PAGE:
Change of location.
On another occasion the experiment was kept the same but moved from the impressive rooms of Yale University to a rundown office block.
There the level of obedience fell to 47.5%.
In yet another experiment everything remained the same except there were two assistants to the “Teacher”. The “Teacher” (Volunteer-participant) could instruct the second assistant to operate the buttons.
In that scenario 92.5% of the participants shocked to the maximum voltage of 450 volts, thus indicating that when there is less personal responsibility, obedience increases.
In yet another variance the “teacher” had to force the hand of the “learner” onto a shock plate when they refused to participate. This was only after the level of voltage reached 150 volts.
The participant was no longer protected from seeing the consequences of their actions.
In another variation 3 people were to take part in the experiment. Unbeknownst to the volunteer the other two participants in the room were colleagues of Milgram. One of the colleagues stopped the experiment at 150 volts and the other stopped at 210 volts.
When the other two participants (colleagues of Milgram) stopped the experiment it reduced the level of obedience in the real participants to just 10%.
Another experiment was carried out with the “Teacher” instructing the “Learner” by telephone. In this case many “Learners” cheated by not giving shocks at all or by giving shocks that were far less that the required level.
The startling results of these experiments is that most people will follow orders given by an authority figure even to the level of killing an innocent person.
Obedience to authority is instilled in us from the way many of us were brought up. Given the scenario where the authority figure holds some legal or moral standing like family, workplace or leaning institute, people will carry out orders even against their own best judgement.
Milgram summed up in the article “The Perils of Obedience” (Milgram 1974), writing:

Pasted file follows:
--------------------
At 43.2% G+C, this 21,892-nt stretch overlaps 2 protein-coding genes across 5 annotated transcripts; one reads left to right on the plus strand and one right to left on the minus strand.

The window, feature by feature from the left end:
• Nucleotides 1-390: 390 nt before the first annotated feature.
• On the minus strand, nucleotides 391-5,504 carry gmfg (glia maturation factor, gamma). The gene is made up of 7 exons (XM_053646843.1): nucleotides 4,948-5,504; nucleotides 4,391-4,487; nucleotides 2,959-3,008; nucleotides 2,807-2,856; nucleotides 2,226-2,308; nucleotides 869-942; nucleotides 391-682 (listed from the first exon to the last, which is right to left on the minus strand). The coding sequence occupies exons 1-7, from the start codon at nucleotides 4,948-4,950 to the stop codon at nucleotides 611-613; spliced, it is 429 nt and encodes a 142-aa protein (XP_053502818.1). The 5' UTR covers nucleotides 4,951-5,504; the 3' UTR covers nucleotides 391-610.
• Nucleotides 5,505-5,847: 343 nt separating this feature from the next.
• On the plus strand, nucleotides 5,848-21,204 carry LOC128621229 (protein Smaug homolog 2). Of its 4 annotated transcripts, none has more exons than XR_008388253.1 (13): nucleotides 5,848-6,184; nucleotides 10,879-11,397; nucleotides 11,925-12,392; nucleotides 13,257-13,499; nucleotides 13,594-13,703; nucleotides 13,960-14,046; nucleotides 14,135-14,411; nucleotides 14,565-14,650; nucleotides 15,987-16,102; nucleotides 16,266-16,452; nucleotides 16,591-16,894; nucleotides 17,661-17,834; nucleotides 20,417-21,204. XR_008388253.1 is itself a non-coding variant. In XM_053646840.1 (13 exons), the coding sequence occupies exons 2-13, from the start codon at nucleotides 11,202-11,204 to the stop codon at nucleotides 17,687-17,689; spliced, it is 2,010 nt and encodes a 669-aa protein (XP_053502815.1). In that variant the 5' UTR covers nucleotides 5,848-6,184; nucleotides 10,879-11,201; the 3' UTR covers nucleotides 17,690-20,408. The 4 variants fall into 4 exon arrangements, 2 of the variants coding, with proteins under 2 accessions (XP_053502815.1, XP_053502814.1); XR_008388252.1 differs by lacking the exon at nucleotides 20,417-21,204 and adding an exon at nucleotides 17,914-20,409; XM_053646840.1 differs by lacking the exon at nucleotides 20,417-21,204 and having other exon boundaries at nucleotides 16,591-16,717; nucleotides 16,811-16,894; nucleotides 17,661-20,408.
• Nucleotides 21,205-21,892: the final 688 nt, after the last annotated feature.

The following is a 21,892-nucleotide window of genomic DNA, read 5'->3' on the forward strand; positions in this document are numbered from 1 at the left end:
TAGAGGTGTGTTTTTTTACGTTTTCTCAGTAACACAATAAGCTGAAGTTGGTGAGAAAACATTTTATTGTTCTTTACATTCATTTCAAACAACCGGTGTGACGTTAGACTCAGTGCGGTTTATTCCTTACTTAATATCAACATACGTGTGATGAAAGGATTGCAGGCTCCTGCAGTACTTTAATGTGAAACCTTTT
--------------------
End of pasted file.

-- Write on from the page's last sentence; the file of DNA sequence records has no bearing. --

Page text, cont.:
‘The legal and philosophic aspects of obedience are of enormous importance, but they say very little about how most people behave in concrete situations.
I set up a simple experiment at Yale University to test how much pain an ordinary citizen would inflict on another person simply because he was ordered to by an experimental scientist.
Stark authority was pitted against the subjects’ [participants’] strongest moral imperatives against hurting others, and, with the subjects’ [participants’] ears ringing with the screams of the victims, authority won more often than not.
The extreme willingness of adults to go to almost any lengths on the command of an authority constitutes the chief finding of the study and the fact most urgently demanding explanation.’
Whilst comprehensive, the results may not be seen as a true representation of society, given that the experiments were carried out in a controlled setting and that the participants were 100% male and had a volunteer mindset. Also, the geographic location where the participants were drawn from were the same. That said the same series of experiments have been carried out in different cultures and there were much the same results and in fact some cultures had a higher degree of obedience.
In 2018 English Mentalist- Illusionist Derren Brown released a documentary directly relating to Milgram’s finding.
It is called “The Push” and it is a fantastic presentation into the reality of social and authoritative pressure on an individual and is well worth seeing.